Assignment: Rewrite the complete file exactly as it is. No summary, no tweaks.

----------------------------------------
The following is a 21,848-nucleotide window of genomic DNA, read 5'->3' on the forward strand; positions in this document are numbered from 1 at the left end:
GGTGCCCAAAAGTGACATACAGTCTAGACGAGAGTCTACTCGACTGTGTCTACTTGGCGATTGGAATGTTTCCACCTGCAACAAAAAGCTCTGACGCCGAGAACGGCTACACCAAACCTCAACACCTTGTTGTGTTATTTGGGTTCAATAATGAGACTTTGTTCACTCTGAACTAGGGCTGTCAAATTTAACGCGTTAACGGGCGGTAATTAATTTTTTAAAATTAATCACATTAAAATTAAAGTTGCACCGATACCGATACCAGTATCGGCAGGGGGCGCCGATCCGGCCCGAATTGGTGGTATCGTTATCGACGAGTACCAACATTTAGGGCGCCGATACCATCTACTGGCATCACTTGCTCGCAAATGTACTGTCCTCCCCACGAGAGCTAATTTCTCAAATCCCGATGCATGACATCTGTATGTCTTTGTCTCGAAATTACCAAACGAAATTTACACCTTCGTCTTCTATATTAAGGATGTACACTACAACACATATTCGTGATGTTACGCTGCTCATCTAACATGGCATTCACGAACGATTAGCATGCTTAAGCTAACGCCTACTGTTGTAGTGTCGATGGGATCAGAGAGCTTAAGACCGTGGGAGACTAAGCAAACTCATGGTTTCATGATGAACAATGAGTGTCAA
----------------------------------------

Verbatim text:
The following is a 21,848-nucleotide window of genomic DNA, read 5'->3' on the forward strand; positions in this document are numbered from 1 at the left end:
GGTGCCCAAAAGTGACATACAGTCTAGACGAGAGTCTACTCGACTGTGTCTACTTGGCGATTGGAATGTTTCCACCTGCAACAAAAAGCTCTGACGCCGAGAACGGCTACACCAAACCTCAACACCTTGTTGTGTTATTTGGGTTCAATAATGAGACTTTGTTCACTCTGAACTAGGGCTGTCAAATTTAACGCGTTAACGGGCGGTAATTAATTTTTTAAAATTAATCACATTAAAATTAAAGTTGCACCGATACCGATACCAGTATCGGCAGGGGGCGCCGATCCGGCCCGAATTGGTGGTATCGTTATCGACGAGTACCAACATTTAGGGCGCCGATACCATCTACTGGCATCACTTGCTCGCAAATGTACTGTCCTCCCCACGAGAGCTAATTTCTCAAATCCCGATGCATGACATCTGTATGTCTTTGTCTCGAAATTACCAAACGAAATTTACACCTTCGTCTTCTATATTAAGGATGTACACTACAACACATATTCGTGATGTTACGCTGCTCATCTAACATGGCATTCACGAACGATTAGCATGCTTAAGCTAACGCCTACTGTTGTAGTGTCGATGGGATCAGAGAGCTTAAGACCGTGGGAGACTAAGCAAACTCATGGTTTCATGATGAACAATGAGTGTCAA